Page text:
Saturday, April 21, 2012

Speak About Nature Conservation

It was two days ago when I was on the jetty at Kilim Geoforest Park and had an opportunity to observe a group of kayakers paddling towards the floating platform. A support boat came in shortly and three nature guides alighted with a couple of white sugar bags or gunny sacks. 

The elderly looking guide grabbed the sacks, placed them beside a rubbish bin and started going up the cemented steps. Then his colleague went to the sacks, inspected the contents and she held up one of sacks saying, "What are we going to do with these? Are just going to leave them here?" The elder guide simply replied, "If you want, you can take them home." "No, I don't want to but we just can't leave them  here.", she said. They seemed to be "tai chi-ing" the sack back and forth. Finally all three of them took the sacks and carried up to the jetty.

What were they up to?

 
I followed them from a distance watching their next course of action. They walked towards a bridge that connects to the broken boardwalk at the back of the mangroves. Long green pods came out from those sacks. Each one of them took out a handful of those long pods and  started dropping them one by one. The elder guide dropped the pods as if he was throwing darts while the female guide was more careful in dropping the pods. Most of the pods managed to stay upright on the mudflat and the rest of them... err... good luck. 

After they left the jetty, I walked over to the bridge to take a look at those long pods. Those were the seedlings of Rhizophora spp., less than fifty of them and I am uncertain from which area of the mangroves that they sourced from. I didn't have my camera with me and so, no pictures were taken.
This picture was taken in December 2010 showing an area next to Bat Cave (Gua Kelawar) where schools/groups did some planting here but those seedlings didn't survive. There is a signage in the middle of the mudflat indicating the previous group who did the planting.

I found out later from a local boat operator that this tour company organised a mangroves planting project for a school program. The students kayaked to the planting plot which was nearby to the Bat Caves (Gua Kelawar). Most plantings were done there but through the years, that area have a high unsuccessful growing rate. I wonder why do groups still want to plant on that area.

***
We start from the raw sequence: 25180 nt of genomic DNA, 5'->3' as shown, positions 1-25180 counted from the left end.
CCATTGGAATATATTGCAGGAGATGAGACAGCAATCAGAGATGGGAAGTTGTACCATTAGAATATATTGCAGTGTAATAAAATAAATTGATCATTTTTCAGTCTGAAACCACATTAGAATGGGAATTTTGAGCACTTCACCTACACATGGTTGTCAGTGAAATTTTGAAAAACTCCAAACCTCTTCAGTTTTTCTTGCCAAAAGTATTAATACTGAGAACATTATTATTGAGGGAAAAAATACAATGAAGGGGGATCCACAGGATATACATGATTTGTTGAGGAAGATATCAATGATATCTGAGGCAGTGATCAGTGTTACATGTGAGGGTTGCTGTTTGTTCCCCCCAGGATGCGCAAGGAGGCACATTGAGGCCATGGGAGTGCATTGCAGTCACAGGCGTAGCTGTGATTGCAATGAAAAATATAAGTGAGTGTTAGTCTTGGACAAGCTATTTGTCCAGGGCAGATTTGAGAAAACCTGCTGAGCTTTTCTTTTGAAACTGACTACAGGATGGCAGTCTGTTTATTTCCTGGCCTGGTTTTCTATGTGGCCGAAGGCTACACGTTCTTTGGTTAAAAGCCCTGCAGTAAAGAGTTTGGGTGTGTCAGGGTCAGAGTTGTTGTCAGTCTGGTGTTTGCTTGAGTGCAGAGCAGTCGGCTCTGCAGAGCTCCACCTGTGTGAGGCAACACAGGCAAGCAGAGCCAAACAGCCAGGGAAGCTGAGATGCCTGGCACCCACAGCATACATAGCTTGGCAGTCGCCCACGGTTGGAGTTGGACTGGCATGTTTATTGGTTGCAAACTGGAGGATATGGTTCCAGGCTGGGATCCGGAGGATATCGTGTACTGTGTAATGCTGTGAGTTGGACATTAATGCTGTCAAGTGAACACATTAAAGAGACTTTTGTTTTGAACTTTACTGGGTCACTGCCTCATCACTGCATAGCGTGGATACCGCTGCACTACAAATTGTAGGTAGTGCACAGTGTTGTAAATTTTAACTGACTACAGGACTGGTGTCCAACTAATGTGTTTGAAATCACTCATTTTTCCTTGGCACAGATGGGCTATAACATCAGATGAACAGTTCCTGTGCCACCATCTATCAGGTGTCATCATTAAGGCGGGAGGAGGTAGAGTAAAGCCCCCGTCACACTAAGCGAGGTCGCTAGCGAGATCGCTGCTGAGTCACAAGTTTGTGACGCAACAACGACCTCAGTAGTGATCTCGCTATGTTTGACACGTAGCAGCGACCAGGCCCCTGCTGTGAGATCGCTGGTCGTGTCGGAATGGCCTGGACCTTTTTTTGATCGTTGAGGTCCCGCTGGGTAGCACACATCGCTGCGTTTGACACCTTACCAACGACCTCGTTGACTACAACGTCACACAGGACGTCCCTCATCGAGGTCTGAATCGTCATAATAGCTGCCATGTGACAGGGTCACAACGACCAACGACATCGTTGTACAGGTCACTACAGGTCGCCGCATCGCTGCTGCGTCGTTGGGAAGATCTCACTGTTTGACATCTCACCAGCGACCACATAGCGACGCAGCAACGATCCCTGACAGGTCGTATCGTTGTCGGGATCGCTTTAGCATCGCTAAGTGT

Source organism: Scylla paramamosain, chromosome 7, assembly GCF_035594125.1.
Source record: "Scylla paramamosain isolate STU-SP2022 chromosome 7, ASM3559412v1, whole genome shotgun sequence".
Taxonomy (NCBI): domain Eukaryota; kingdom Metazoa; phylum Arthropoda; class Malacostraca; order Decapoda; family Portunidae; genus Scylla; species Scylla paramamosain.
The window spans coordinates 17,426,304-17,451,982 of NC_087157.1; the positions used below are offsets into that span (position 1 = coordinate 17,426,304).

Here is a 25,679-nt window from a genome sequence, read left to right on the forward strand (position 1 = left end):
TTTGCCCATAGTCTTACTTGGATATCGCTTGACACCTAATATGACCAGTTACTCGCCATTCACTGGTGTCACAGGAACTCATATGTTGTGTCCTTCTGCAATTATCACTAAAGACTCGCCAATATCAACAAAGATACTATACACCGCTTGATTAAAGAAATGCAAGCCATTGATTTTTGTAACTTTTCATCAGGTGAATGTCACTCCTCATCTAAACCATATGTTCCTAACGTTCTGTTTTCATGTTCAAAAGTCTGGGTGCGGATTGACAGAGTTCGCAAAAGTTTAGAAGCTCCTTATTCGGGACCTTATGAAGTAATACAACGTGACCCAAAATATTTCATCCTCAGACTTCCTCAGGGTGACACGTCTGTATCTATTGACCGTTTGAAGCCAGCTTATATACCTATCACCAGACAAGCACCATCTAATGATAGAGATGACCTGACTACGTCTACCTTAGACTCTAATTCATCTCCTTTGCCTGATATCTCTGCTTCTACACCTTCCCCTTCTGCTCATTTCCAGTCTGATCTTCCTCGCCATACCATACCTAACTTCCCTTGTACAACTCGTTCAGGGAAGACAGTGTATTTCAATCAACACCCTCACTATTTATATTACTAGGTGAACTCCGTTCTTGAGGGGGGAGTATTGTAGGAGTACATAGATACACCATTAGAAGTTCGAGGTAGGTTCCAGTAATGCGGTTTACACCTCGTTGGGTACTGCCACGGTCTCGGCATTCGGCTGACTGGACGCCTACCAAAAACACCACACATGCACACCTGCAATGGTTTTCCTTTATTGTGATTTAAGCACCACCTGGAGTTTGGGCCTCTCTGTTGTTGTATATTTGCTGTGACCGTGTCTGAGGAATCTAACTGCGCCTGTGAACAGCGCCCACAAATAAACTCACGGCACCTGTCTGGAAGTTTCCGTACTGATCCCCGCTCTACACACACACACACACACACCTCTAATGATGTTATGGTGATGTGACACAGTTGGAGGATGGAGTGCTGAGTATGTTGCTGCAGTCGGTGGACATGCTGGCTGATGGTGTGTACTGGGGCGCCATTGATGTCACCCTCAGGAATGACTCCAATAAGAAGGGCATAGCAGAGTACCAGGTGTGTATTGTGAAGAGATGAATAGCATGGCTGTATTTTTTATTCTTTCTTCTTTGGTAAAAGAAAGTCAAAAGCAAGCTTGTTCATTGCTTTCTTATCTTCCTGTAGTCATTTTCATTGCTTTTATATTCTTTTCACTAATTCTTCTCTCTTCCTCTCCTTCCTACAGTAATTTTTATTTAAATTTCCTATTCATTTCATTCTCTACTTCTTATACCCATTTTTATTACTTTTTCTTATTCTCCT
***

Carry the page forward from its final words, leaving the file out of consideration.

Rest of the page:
Those seedlings must be the remaining ones from the planting activity. I would definitely feel sorry for those seedlings if they were actually left beside the rubbish bin and thankfully they now have return to their habitat. I am not perfect myself and I do make mistakes sometimes but I felt it is disrespectful of how this elder guide of this company (Note: the name of the company is publicly withheld)  treated those seedlings immediately after the planting. Perhaps he will be a better role model for his next involvement in nature conservation with those kids.

2 comments:

  1. Perhaps the biggest flaw about these tree planting events is: there should be enough scientific evidence to warrant such investment of time and money on undertaking the project.

    The mere planting of trees will do no good if they are not followed up by sufficient research to indicate they are establishing well and integrating with the ecosystem of the area.

    It's really sad that all these passion and effort into planting them will go to waste. Worst still, what will participants think about conservation if they happen to revisit that area?

    ReplyDelete
    Replies
    1. Hi JK,
      I agree with you. Even sadder when groups make the same mistake again and again, knowing that area is not conducive for mangroves rehabilitation. Lack of proper planning and study is one thing but their eagerness to make $$$ out of such project is sickening.

      I myself have made mistakes on our voluntary planting on one spot in Kuala Melaka. After several attempts and learning the patterns of that area, I will never put a seed in there again.

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